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This review is taken from PN Review 172, Volume 33 Number 2, November - December 2006.

NOT PRINCE HAMLET STEWART CONN, Ghosts at Cockcrow (Bloodaxe) £ 8.95

The ghosts here are not spooks or phantoms, not groaning revenants or spectral harbingers. They are for the most part simple memories or costumed mnemonics calling out 'Adieu, adieu! remember me' just as they fade into a new and forgetful dawn.

Stewart Conn's poetry occupies a world unequally com pounded of some magic and much ordinary humanity. He is not addicted to dis-illusion and does not seek to exorcise, but nor does he reduce experience to mystery and spells. His great predecessor and one-time BBC colleague George Bruce noted in Conn's earlier work a certain tension between the mythological and the quotidian. That small drama can be followed through Stolen Light, his fine selected poems. It hasn't so much ended here as been absorbed into the fabric of each of these lyrics and short sequences. As if afraid that he will forget his lines - the actor dies slowly in all of us - Conn speaks them plainly, aware of his own transience on the worldly stage, aware of the fragility of happiness and the awkward persistence of small embarrassments: a fish-hook in the hand, not so very bravely borne; a prat-fall instead of a moving exit; an eye-swerving glimpse of a man with a strawberry mark in the Basilica.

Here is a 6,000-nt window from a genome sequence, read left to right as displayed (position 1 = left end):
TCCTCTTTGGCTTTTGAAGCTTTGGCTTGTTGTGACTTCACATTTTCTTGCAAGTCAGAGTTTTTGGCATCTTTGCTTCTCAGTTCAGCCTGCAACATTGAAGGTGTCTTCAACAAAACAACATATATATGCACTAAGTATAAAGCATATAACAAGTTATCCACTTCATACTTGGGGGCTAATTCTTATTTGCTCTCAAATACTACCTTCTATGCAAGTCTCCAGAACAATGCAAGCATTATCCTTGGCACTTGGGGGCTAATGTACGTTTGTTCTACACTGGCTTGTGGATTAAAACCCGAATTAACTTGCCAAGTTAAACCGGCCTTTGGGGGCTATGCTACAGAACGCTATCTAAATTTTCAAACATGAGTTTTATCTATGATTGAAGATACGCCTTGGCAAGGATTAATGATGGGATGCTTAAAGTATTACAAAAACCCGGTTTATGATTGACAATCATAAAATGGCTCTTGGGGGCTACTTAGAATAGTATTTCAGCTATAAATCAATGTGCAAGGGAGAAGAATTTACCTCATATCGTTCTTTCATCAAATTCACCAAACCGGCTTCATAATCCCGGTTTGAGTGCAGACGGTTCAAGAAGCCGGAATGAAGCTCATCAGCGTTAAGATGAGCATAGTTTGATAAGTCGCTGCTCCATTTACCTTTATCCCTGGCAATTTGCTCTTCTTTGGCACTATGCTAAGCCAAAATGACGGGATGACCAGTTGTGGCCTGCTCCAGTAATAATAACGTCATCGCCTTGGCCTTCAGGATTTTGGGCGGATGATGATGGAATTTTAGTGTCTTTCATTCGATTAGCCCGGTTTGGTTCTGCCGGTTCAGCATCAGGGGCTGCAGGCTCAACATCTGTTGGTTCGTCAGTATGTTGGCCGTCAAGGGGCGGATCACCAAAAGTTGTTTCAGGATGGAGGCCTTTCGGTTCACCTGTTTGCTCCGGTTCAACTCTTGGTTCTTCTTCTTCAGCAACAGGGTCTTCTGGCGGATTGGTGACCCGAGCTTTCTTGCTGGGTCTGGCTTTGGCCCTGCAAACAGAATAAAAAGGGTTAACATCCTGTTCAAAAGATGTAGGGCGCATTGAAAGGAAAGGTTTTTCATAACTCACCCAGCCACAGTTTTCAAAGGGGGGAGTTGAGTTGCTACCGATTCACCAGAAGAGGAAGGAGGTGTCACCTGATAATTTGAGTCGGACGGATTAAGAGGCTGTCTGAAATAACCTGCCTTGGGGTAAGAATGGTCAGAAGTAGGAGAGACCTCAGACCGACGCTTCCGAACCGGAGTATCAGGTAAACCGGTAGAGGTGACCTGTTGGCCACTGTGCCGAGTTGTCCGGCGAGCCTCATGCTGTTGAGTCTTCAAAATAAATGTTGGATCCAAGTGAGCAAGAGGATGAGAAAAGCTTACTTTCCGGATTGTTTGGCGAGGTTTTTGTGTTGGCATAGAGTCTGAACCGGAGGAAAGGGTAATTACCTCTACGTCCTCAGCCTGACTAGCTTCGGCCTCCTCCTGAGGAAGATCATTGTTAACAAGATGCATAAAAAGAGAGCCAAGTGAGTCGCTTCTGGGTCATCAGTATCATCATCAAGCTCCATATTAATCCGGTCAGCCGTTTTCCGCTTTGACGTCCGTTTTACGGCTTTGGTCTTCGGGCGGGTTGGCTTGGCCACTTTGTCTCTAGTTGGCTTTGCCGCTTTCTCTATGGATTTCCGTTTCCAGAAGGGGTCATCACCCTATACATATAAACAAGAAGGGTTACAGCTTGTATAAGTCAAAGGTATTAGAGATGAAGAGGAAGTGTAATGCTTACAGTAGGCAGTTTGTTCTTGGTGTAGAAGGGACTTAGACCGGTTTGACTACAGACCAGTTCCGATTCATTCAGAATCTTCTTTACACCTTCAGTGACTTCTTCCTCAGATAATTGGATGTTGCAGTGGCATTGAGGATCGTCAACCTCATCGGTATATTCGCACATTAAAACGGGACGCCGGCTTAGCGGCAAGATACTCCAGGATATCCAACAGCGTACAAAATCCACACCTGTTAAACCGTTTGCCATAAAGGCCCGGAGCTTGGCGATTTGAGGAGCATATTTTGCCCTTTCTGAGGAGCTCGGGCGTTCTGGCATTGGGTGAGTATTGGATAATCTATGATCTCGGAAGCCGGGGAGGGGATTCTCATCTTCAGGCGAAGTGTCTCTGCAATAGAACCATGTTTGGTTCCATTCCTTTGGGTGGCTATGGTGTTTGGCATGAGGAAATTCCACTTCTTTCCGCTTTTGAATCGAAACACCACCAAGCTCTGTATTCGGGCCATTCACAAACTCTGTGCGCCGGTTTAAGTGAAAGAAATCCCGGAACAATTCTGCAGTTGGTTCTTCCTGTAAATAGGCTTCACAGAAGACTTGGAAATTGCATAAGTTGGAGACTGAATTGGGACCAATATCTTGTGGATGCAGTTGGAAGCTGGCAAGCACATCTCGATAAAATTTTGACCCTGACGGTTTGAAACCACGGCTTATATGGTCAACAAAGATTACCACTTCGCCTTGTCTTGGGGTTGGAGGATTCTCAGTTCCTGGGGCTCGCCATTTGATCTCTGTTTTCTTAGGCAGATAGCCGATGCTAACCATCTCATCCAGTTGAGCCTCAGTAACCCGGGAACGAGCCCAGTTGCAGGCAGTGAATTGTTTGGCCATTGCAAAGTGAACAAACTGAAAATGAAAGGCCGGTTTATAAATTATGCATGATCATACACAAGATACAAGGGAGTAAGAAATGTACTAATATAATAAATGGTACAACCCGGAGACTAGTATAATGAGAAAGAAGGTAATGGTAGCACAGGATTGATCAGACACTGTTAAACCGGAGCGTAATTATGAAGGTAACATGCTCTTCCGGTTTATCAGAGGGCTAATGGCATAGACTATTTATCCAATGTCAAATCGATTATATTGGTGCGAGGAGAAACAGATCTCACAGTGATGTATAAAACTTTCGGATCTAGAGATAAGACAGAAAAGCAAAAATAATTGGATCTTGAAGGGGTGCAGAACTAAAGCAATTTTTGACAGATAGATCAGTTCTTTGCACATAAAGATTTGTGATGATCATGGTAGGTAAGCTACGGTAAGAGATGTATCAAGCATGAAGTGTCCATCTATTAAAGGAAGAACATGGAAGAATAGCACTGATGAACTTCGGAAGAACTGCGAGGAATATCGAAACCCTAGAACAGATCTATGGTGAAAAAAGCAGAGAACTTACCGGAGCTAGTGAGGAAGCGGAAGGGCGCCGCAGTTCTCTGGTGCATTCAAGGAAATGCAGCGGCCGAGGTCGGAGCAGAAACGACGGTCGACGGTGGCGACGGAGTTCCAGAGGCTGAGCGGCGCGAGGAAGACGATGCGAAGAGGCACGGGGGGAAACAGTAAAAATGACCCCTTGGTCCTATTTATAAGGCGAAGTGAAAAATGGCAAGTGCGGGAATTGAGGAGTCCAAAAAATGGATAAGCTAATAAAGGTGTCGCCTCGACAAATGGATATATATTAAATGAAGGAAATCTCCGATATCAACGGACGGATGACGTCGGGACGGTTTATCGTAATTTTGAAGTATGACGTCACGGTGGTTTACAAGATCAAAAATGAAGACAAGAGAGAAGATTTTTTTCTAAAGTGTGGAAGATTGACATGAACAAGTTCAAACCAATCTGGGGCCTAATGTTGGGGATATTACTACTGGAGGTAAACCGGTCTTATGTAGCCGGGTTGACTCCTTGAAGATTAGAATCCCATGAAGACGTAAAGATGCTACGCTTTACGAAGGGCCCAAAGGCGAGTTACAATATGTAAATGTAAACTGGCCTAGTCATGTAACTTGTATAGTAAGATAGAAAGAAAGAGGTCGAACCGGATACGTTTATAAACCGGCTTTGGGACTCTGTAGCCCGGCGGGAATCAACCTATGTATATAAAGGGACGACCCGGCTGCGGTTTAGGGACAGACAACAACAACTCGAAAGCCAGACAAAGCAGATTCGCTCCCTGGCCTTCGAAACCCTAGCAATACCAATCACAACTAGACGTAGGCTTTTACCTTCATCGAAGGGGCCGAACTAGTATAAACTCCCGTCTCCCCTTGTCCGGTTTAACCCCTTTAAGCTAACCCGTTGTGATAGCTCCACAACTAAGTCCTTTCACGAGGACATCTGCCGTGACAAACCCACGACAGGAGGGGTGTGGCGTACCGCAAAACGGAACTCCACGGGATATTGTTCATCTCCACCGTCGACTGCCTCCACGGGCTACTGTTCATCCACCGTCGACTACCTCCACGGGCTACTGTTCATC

There are ghosts in the great church as well, 'grey/ and white figures' who 'slip away... unhurried', the two nuns contrasting sharply with the shutterbugging Japanese tourists. The very next poem invokes them again, ...

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